I am, 100%, my daddy's girl.
Mom has accused me, many times, of being just like my dad, but we all know my extroversion and sensitivity had to come from somewhere, and--if I were guessing--I'd credit her. (My *cough* parachuting-hypnotist parent.)
Still, I've definitely got some Carl Shafer going on, and I've got the sense that I'm exactly what happens when my parents collide (and raise up, with care), and I'm glad for it. I can tell you, honestly: I've never wished to be anyone else. I've wished to be better, but never other.
I've thought for days what I might write to pay tribute to my dad on Father's Day and find it impossible to pour so much love into a blog post.
But I can share with you this: my dad permitted my first-grade teacher to give me a bunny, and he bought me a real pony and, later, a real horse. He rode big chunks of the C&O Canal with me, on horseback. He took me swimming in the Conococheague and rose up from the water of that tributary looking like a pirate, one eye closed. He took me crabbing in the Chesapeake Bay; raccoon hunting in northern Pennsylvania and east Tennessee; fishing in various waters; camping in various parks. There was an entire, father-daughter weekend camp, once, when I was a Brownie.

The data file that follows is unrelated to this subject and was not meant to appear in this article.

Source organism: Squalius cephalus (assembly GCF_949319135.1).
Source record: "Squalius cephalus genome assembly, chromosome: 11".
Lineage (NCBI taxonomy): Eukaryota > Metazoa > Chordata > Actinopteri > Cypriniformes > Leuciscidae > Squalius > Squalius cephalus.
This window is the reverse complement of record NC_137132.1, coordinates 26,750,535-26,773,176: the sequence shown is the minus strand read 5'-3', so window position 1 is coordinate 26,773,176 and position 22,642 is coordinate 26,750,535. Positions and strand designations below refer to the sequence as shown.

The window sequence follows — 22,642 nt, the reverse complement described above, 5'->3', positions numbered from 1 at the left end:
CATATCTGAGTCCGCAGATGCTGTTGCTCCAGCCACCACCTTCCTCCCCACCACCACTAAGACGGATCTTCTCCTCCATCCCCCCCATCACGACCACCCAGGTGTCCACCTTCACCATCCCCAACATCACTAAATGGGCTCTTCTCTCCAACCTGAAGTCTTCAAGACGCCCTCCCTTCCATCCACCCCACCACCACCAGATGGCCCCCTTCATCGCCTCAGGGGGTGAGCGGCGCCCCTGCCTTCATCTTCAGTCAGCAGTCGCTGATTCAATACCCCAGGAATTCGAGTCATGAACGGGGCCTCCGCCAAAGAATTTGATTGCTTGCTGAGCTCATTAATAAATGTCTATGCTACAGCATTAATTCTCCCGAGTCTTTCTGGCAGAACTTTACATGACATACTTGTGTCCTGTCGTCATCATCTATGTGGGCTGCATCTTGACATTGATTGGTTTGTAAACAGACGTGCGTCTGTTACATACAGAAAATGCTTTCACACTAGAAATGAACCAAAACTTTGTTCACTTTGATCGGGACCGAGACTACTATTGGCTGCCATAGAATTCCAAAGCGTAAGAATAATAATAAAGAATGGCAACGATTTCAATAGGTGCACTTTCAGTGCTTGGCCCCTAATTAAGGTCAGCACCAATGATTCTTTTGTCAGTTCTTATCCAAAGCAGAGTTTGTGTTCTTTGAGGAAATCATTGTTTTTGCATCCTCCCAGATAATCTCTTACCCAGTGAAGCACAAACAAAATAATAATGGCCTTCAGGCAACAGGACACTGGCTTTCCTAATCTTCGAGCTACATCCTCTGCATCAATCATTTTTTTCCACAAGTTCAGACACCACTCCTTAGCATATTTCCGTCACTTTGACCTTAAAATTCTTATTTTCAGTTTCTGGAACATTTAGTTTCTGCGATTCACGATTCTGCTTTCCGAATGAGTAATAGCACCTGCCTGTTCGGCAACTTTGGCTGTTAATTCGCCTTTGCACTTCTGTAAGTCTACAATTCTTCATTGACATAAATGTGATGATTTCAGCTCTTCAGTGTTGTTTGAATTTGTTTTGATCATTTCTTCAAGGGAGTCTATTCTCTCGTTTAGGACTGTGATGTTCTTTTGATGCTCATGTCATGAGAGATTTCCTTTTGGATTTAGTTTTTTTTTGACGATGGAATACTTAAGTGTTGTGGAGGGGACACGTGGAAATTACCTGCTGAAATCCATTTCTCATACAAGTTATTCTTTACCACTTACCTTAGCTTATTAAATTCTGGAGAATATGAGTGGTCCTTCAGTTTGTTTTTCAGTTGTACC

My dad made the characters in the blue Bible Story book come to life and "elves" move the train around the Christmas tree backwards at my command. He rug-burnt his nose, once, when his "all fours" got tangled up, playing bear (or horse) with me on his back. He helped make many pinatas (including, once, a pink, Christmas pig) and a rocket ship for my raw-egg "astronaut." Also homemade potato candy and chips, homemade ice cream, scrambled eggs red with tomato juice.
He removed, painlessly, my splinters. He played games of all sorts with me: Pick Up Sticks, Stratego, Spades, Clue, Monopoly, Scrabble, Trivial Pursuit. He made my mom's baby-blue Volkswagen Beetle hop hills on the way to Hollowell Brethren. He drove the youth bus for Millbranch Missionary Baptist.
He drove over an hour, once, just to change my truck battery; eight hours, once, to retrieve my friends and me after I flipped a car and landed upside-down in a swamp near Hattiesburg, Mississippi; and another eight hours, once, just to get in the car and accompany me to Wolf Trap, where we watched The Wizard of Oz, to the National Symphony and Orchestra's playing the score.
I could write each thing as its own story. Maybe, over time, I will, and all the other things, too.
But no matter what or when, the point is this:
my dad loves me, and--even in the bad times--I've always known.
Happy Father's Day, Dad.